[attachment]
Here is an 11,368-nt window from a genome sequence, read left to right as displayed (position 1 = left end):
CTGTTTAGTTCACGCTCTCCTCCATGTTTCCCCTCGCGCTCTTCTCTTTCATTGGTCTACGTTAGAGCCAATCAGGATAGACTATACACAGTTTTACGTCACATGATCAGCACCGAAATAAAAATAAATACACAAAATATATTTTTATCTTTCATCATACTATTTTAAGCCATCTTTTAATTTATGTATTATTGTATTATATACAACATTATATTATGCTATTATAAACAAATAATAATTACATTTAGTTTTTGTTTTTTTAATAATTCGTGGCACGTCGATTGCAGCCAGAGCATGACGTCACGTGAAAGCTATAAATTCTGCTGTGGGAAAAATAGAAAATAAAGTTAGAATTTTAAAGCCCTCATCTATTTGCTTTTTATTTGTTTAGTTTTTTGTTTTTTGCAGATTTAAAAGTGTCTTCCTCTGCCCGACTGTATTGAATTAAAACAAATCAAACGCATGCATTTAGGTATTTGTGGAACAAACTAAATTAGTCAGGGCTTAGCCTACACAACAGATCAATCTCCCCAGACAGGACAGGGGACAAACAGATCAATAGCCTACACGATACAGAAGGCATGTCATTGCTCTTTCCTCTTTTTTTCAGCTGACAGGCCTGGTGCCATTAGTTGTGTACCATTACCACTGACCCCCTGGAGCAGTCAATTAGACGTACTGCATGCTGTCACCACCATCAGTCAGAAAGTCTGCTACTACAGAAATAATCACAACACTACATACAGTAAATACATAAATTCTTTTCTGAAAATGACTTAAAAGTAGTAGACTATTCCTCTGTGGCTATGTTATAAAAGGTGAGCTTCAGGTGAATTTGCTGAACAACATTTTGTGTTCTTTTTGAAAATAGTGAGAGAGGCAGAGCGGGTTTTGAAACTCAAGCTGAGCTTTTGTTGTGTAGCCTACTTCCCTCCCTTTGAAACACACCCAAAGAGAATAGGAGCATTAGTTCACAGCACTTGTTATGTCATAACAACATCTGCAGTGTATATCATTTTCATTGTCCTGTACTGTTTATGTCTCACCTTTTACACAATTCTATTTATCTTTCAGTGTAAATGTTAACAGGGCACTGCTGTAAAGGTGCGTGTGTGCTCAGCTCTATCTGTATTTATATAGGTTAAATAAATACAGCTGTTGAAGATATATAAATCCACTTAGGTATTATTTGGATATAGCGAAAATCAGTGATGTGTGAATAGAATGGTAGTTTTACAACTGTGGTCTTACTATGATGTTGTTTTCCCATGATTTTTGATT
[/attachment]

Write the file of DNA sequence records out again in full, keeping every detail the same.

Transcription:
Here is an 11,368-nt window from a genome sequence, read left to right as displayed (position 1 = left end):
CTGTTTAGTTCACGCTCTCCTCCATGTTTCCCCTCGCGCTCTTCTCTTTCATTGGTCTACGTTAGAGCCAATCAGGATAGACTATACACAGTTTTACGTCACATGATCAGCACCGAAATAAAAATAAATACACAAAATATATTTTTATCTTTCATCATACTATTTTAAGCCATCTTTTAATTTATGTATTATTGTATTATATACAACATTATATTATGCTATTATAAACAAATAATAATTACATTTAGTTTTTGTTTTTTTAATAATTCGTGGCACGTCGATTGCAGCCAGAGCATGACGTCACGTGAAAGCTATAAATTCTGCTGTGGGAAAAATAGAAAATAAAGTTAGAATTTTAAAGCCCTCATCTATTTGCTTTTTATTTGTTTAGTTTTTTGTTTTTTGCAGATTTAAAAGTGTCTTCCTCTGCCCGACTGTATTGAATTAAAACAAATCAAACGCATGCATTTAGGTATTTGTGGAACAAACTAAATTAGTCAGGGCTTAGCCTACACAACAGATCAATCTCCCCAGACAGGACAGGGGACAAACAGATCAATAGCCTACACGATACAGAAGGCATGTCATTGCTCTTTCCTCTTTTTTTCAGCTGACAGGCCTGGTGCCATTAGTTGTGTACCATTACCACTGACCCCCTGGAGCAGTCAATTAGACGTACTGCATGCTGTCACCACCATCAGTCAGAAAGTCTGCTACTACAGAAATAATCACAACACTACATACAGTAAATACATAAATTCTTTTCTGAAAATGACTTAAAAGTAGTAGACTATTCCTCTGTGGCTATGTTATAAAAGGTGAGCTTCAGGTGAATTTGCTGAACAACATTTTGTGTTCTTTTTGAAAATAGTGAGAGAGGCAGAGCGGGTTTTGAAACTCAAGCTGAGCTTTTGTTGTGTAGCCTACTTCCCTCCCTTTGAAACACACCCAAAGAGAATAGGAGCATTAGTTCACAGCACTTGTTATGTCATAACAACATCTGCAGTGTATATCATTTTCATTGTCCTGTACTGTTTATGTCTCACCTTTTACACAATTCTATTTATCTTTCAGTGTAAATGTTAACAGGGCACTGCTGTAAAGGTGCGTGTGTGCTCAGCTCTATCTGTATTTATATAGGTTAAATAAATACAGCTGTTGAAGATATATAAATCCACTTAGGTATTATTTGGATATAGCGAAAATCAGTGATGTGTGAATAGAATGGTAGTTTTACAACTGTGGTCTTACTATGATGTTGTTTTCCCATGATTTTTGATT